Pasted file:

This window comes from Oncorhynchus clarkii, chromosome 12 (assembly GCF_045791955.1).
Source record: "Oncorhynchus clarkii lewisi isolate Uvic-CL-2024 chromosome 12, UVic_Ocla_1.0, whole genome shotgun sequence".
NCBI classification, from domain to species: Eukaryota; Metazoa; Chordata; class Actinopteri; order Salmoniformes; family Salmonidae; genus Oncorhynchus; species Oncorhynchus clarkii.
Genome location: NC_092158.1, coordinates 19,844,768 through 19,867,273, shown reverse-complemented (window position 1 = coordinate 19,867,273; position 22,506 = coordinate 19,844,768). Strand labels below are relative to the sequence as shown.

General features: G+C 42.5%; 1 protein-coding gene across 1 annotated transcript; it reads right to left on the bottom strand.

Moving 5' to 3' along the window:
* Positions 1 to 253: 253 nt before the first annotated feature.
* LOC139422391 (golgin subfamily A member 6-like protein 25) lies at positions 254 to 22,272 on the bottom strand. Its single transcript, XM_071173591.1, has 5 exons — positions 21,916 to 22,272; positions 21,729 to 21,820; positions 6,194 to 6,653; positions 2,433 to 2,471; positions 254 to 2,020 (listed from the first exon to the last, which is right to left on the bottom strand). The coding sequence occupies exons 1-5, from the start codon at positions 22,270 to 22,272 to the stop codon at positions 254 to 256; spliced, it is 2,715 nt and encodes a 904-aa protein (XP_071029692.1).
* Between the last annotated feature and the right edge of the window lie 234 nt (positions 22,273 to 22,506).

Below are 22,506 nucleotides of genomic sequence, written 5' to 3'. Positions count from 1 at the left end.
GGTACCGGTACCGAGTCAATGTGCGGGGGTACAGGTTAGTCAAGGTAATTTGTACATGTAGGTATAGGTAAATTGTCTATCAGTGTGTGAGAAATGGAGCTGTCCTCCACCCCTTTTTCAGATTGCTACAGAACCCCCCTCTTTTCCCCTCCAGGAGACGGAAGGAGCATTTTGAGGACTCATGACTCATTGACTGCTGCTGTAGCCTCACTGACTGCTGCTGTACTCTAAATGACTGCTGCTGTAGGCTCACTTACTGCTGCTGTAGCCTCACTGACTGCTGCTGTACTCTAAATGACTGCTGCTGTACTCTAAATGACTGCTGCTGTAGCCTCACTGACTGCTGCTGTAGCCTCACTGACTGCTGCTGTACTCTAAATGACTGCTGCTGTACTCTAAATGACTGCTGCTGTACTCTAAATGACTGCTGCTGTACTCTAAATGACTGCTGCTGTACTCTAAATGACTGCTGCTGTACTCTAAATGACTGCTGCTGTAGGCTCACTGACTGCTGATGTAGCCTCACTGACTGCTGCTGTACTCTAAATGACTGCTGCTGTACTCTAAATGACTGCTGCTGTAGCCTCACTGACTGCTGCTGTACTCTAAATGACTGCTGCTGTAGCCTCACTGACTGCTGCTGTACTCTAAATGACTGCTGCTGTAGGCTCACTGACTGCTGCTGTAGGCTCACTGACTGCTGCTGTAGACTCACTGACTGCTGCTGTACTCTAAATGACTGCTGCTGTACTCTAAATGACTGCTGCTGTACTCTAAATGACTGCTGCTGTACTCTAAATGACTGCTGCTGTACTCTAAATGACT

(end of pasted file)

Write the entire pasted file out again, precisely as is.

This window comes from Oncorhynchus clarkii, chromosome 12 (assembly GCF_045791955.1).
Source record: "Oncorhynchus clarkii lewisi isolate Uvic-CL-2024 chromosome 12, UVic_Ocla_1.0, whole genome shotgun sequence".
NCBI classification, from domain to species: Eukaryota; Metazoa; Chordata; class Actinopteri; order Salmoniformes; family Salmonidae; genus Oncorhynchus; species Oncorhynchus clarkii.
Genome location: NC_092158.1, coordinates 19,844,768 through 19,867,273, shown reverse-complemented (window position 1 = coordinate 19,867,273; position 22,506 = coordinate 19,844,768). Strand labels below are relative to the sequence as shown.

General features: G+C 42.5%; 1 protein-coding gene across 1 annotated transcript; it reads right to left on the bottom strand.

Moving 5' to 3' along the window:
* Positions 1 to 253: 253 nt before the first annotated feature.
* LOC139422391 (golgin subfamily A member 6-like protein 25) lies at positions 254 to 22,272 on the bottom strand. Its single transcript, XM_071173591.1, has 5 exons — positions 21,916 to 22,272; positions 21,729 to 21,820; positions 6,194 to 6,653; positions 2,433 to 2,471; positions 254 to 2,020 (listed from the first exon to the last, which is right to left on the bottom strand). The coding sequence occupies exons 1-5, from the start codon at positions 22,270 to 22,272 to the stop codon at positions 254 to 256; spliced, it is 2,715 nt and encodes a 904-aa protein (XP_071029692.1).
* Between the last annotated feature and the right edge of the window lie 234 nt (positions 22,273 to 22,506).

Below are 22,506 nucleotides of genomic sequence, written 5' to 3'. Positions count from 1 at the left end.
GGTACCGGTACCGAGTCAATGTGCGGGGGTACAGGTTAGTCAAGGTAATTTGTACATGTAGGTATAGGTAAATTGTCTATCAGTGTGTGAGAAATGGAGCTGTCCTCCACCCCTTTTTCAGATTGCTACAGAACCCCCCTCTTTTCCCCTCCAGGAGACGGAAGGAGCATTTTGAGGACTCATGACTCATTGACTGCTGCTGTAGCCTCACTGACTGCTGCTGTACTCTAAATGACTGCTGCTGTAGGCTCACTTACTGCTGCTGTAGCCTCACTGACTGCTGCTGTACTCTAAATGACTGCTGCTGTACTCTAAATGACTGCTGCTGTAGCCTCACTGACTGCTGCTGTAGCCTCACTGACTGCTGCTGTACTCTAAATGACTGCTGCTGTACTCTAAATGACTGCTGCTGTACTCTAAATGACTGCTGCTGTACTCTAAATGACTGCTGCTGTACTCTAAATGACTGCTGCTGTACTCTAAATGACTGCTGCTGTAGGCTCACTGACTGCTGATGTAGCCTCACTGACTGCTGCTGTACTCTAAATGACTGCTGCTGTACTCTAAATGACTGCTGCTGTAGCCTCACTGACTGCTGCTGTACTCTAAATGACTGCTGCTGTAGCCTCACTGACTGCTGCTGTACTCTAAATGACTGCTGCTGTAGGCTCACTGACTGCTGCTGTAGGCTCACTGACTGCTGCTGTAGACTCACTGACTGCTGCTGTACTCTAAATGACTGCTGCTGTACTCTAAATGACTGCTGCTGTACTCTAAATGACTGCTGCTGTACTCTAAATGACTGCTGCTGTACTCTAAATGACT